Editor’s Note: Former Ambassador Norman L. Eisen is the chairman of Citizens for Responsibility and Ethics in Washington, a senior fellow at Brookings Institution, and the author of the forthcoming book “The Last Palace.” Elizabeth Beavers is associate policy director for the Indivisible Project. The opinions expressed are their own. View more opinion articles on CNN.
Donald Trump is a danger to us all. If there were any doubt, his disturbing press conference with Vladimir Putin confirmed it. It’s time for leaders of both parties to respond, not just with words but with action.
To that end, we have a suggestion. Why don’t those who are tweeting statements of disgust recognize that they are members of the US Congress empowered with tools to do something actually? They can pass legislation (e.g., better protection for the special counsel – or our elections), refuse to fund Trump’s agenda and hold hearings to get to the truth and hold Trump accountable for the outrages of these past days. Any of these actions would speak far more eloquently to Trump and his new best friend Putin than any number of outraged press releases or tweets by GOP leaders.
That is called for because instead of confronting Russian attacks on our democracy, Trump used his time at the summit in Helsinki, Finland, to attack the Russia investigation itself. He laid the blame on both sides in an international version of his controversial remarks about the violence in Charlottesville, Virginia, last year. He seemed to agree with Putin’s idea that the most sensitive aspects of the Robert Mueller investigation should be shared by both the United States and Russia – and that it should be expanded to cover US citizens. Trump has moved to acting openly against American interests and national security.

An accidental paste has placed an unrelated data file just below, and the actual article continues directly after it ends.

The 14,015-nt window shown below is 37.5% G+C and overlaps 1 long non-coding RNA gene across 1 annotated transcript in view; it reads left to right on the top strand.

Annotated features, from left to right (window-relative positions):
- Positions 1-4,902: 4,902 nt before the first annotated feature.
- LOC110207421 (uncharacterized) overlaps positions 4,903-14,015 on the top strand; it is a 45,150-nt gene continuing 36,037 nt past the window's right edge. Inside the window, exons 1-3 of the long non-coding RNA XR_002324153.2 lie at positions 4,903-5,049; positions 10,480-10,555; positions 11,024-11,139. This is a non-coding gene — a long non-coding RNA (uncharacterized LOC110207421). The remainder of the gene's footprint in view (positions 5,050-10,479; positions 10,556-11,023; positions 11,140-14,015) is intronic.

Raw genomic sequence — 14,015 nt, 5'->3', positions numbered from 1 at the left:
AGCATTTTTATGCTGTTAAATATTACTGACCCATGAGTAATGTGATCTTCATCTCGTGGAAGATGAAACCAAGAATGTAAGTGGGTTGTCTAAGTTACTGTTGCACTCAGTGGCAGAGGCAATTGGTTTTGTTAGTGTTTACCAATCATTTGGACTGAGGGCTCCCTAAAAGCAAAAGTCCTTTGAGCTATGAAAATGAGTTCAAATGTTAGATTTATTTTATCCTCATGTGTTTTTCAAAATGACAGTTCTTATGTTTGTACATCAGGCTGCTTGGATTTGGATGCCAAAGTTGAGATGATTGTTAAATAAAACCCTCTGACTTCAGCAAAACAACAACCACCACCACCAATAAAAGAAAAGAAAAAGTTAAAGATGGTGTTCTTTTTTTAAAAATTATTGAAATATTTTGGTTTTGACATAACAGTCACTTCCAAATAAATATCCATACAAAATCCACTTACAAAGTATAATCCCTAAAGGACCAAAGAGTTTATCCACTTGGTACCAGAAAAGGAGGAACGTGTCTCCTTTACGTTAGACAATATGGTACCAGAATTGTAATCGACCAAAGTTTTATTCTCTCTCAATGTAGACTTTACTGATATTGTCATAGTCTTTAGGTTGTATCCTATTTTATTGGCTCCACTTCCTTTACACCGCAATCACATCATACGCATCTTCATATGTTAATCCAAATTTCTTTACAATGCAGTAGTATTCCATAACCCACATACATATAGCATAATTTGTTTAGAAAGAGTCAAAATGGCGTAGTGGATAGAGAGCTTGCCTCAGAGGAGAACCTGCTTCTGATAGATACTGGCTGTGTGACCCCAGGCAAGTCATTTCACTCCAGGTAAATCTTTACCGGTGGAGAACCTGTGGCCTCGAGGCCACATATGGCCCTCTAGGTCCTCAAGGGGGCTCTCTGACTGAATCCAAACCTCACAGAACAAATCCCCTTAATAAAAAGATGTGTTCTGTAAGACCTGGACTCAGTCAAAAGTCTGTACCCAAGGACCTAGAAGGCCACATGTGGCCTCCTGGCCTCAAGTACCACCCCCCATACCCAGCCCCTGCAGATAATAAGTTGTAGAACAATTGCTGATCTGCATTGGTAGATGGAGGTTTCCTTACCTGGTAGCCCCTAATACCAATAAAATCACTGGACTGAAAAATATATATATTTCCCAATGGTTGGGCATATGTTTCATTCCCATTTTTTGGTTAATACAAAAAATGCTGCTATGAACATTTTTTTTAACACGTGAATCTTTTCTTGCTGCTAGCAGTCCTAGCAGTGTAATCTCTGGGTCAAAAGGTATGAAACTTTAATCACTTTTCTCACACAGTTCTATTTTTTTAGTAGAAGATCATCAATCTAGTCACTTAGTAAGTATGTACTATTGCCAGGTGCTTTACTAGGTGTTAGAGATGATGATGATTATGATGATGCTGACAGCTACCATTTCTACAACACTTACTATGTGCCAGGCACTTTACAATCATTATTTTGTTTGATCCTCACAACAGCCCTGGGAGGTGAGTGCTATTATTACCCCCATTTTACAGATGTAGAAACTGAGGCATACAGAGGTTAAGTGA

And that’s not all. This disastrous display comes right after Trump’s inexcusable behavior last week with our European partners. In an embarrassing interview that Trump conducted with British outlet The Sun, he bashed Prime Minister Theresa May and London Mayor Sadiq Khan. We also saw Trump hurl insults at Germany over breakfast at the NATO summit and call the European Union our “foe.”
Trump’s choice to spend his time overseas harassing and insulting our closest friends while cozying up to our adversaries Putin and Russia is just the latest in his year-and-a-half-long campaign to actively harm US interests by exporting Trumpism abroad.
It’s reality television morphed into a horror show. Because our European partners are key to our success against threats posed by global terrorism, cybercrime and Russian provocation, we’re all less safe as long as Trump continues undermining those relationships.
Trump is inviting Putin to strike again at our 2018 elections, and alienating the leaders and their publics that we have called upon in our hour of need and certainly will again. After Trump’s recent actions, the European Council president admonished him: “Appreciate your allies. After all, you don’t have that many.” Simultaneously, Trump lavishes praise on authoritarians and dictators, and appears to aspire to join their ranks. The German foreign minister has said the United States can no longer be fully counted on.
As Trump squanders our alliances, he is also recklessly ramping up the American military presence globally. The civilian body count has increased throughout the Middle East as a result of his lethal force operations and loosened targeting standards. He’s ominously assembling a war Cabinet around him, led by noted Iraq War enthusiast John Bolton, as if he’s preparing for a new conflict – or wants one.